New Batch Plant Preserves Family Business

In some circumstances, it would have been a generational clash with a less than positive outcome. Instead, it became a deliberate decision that will help preserve a family business for years to come.

Frank Carroll, the founder of the company that bears his name, had built a successful business from scratch. He had done so slowly and steadily, so he needed some convincing when his son, Frank Carroll II, said it was time to buy a new plant.

"We're a small business, we don't have the deep pockets that some do," says Frank II. "We had to strategically plan."

The Carrolls - including another son, Michael - addressed the issue. It took some discussion, but Frank Sr. was persuaded.

Ultimately, he also realized the company was at a crossroads. Its asphalt laydown business had grown substantially, meaning outside customers were having mix supply problems.

More urgent was the situation with company crews, which were putting in longer days because of the existing plant's limited capacity.

"My father would tell me I had to go home and not work all day, and that the crew should go home too," Frank II says. "I would tell him that wasn't efficient."

In many instances, the crew would be in the middle of a job that only needed another 100 tons or so to complete the work. "I wasn't going to knock off and then go back the next day and lay 100 tons," Frank II says. So the work continued, late, until the job was done.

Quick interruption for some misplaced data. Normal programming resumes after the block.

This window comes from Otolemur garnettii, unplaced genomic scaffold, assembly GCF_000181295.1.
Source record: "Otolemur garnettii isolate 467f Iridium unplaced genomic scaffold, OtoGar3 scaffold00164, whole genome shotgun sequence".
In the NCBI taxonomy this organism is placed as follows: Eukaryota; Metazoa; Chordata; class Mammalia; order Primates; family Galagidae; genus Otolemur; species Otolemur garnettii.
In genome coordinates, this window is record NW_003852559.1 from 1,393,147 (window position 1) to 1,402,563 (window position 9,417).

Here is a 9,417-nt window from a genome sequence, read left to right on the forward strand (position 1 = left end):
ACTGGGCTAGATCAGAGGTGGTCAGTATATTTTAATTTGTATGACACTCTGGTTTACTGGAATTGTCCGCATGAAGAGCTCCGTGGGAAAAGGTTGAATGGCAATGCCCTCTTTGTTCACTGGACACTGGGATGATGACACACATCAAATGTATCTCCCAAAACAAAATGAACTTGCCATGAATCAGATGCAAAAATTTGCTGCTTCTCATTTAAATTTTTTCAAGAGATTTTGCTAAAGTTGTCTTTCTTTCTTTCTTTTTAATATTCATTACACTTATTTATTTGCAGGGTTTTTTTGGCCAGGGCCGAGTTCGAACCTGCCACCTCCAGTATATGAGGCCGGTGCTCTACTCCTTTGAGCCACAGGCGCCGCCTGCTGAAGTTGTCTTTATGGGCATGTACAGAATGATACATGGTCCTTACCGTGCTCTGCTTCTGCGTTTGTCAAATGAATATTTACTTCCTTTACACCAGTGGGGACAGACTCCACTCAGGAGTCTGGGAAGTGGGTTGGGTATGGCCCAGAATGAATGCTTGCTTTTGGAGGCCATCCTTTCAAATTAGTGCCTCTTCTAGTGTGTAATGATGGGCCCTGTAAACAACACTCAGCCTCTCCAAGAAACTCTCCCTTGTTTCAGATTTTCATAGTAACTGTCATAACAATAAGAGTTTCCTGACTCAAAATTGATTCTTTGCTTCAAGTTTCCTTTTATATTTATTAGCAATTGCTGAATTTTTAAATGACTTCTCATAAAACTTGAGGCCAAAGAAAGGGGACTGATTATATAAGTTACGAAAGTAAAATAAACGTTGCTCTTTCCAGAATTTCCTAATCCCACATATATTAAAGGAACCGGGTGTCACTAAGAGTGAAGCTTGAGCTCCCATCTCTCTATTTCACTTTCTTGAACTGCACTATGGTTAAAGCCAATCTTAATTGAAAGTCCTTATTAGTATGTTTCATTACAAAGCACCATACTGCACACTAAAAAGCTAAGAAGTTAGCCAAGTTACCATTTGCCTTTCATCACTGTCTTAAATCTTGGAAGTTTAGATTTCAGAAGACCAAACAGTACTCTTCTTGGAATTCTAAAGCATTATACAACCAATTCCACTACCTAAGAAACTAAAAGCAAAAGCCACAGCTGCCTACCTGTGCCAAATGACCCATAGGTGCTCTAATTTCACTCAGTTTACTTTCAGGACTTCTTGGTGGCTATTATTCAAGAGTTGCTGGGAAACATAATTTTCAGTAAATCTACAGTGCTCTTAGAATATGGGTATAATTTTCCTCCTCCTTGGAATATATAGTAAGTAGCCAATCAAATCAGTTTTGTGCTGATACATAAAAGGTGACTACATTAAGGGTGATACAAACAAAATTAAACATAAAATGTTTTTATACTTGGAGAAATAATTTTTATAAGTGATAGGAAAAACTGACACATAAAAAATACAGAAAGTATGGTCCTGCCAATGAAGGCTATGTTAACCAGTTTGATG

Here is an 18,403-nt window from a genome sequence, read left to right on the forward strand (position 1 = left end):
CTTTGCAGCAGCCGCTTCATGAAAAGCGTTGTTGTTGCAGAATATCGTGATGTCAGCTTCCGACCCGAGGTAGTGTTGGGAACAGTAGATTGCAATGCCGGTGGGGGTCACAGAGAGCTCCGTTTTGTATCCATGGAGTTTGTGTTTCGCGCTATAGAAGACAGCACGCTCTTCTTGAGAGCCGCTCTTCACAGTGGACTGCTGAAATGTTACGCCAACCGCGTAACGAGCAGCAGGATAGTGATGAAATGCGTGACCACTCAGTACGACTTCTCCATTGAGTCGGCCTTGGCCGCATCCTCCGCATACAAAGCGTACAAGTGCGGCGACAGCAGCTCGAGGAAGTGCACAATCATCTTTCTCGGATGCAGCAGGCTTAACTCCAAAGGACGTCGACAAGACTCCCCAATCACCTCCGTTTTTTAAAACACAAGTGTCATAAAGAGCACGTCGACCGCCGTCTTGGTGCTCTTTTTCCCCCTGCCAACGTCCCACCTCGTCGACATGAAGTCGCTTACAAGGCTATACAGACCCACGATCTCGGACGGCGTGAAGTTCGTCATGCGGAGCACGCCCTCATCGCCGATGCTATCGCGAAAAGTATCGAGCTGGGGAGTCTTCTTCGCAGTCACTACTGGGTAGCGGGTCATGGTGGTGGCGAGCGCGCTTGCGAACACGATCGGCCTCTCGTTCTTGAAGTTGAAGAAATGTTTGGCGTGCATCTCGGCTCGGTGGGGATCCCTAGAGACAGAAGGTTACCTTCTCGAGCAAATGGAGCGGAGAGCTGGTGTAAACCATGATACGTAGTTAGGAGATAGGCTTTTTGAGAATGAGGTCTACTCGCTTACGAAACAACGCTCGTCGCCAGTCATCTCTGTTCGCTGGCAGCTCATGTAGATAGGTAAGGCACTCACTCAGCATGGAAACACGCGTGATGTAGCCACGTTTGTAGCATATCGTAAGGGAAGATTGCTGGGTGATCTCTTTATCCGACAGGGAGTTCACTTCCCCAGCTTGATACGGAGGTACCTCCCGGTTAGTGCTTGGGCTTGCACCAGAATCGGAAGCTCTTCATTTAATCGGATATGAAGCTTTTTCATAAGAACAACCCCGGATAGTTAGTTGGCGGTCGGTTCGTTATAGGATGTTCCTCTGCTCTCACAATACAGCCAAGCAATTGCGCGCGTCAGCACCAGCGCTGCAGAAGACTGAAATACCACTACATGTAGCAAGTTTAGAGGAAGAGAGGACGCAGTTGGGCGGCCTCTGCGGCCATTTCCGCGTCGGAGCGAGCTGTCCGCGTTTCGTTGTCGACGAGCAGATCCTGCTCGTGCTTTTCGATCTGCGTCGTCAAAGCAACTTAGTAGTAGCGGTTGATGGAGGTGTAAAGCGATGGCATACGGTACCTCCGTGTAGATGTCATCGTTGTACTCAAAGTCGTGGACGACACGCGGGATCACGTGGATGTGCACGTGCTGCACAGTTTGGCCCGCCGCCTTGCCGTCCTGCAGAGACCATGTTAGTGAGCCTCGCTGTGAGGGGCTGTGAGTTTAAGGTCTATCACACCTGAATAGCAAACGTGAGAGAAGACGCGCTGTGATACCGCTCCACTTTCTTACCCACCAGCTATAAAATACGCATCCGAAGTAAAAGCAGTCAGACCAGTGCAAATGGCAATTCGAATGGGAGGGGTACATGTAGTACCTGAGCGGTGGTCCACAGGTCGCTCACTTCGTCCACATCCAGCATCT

Eventually, all three Carrolls agreed to investigate the purchase of a new asphalt plant. They evaluated and settled on equipment in the same deliberate fashion in which they conduct all their business. "We take our time and do it right," Frank II says.

Growth increases demand

The discussion began in the late 1990s. The asphalt division of the company had started in 1986, shortly after Frank II arrived at the business. The division originally supplied materials to outside customers, but that changed with an acquisition that gave the firm a paving crew.

"We had a two-ton plant," Frank II says. "It was fine before we had the crew. But the crew was successful, and we started getting more and more business — and started doing DOT work, which required a lot of Superpave. Changing mixes became more of an issue, and we ended up hogging our own plant."

By 1999, the laydown business had grown by 50 percent.

"We still had a two-ton plant," Frank II says. That's when the Carrolls started to discuss expanding.

The decision

The Carrolls agreed there were some advantages to expanding. A larger plant could more quickly provide material for the crews and reduce the length of the work days.

"My father realized I probably wasn't going to change my ways," Frank II says. "I wasn't going to start carrying 100 tons over to the following day. It didn't make sense."

The way to limit the crew's hours was to deliver more asphalt during the course of the day. This would keep the paver moving more steadily and end the work day sooner.

There were other advantages to an expansion. Finishing jobs more quickly also meant a productivity boost for the crews. In addition, the Carrolls felt confident they could sell more mix if they could produce it.

"We all could see the need," Frank II says. "It was just a matter of us being a small company. But we asked ourselves, ‘Where are we heading, and what are we going to do?'"

They decided to explore a purchase. They looked at a new plant, but also evaluated what other areas of the business would be affected.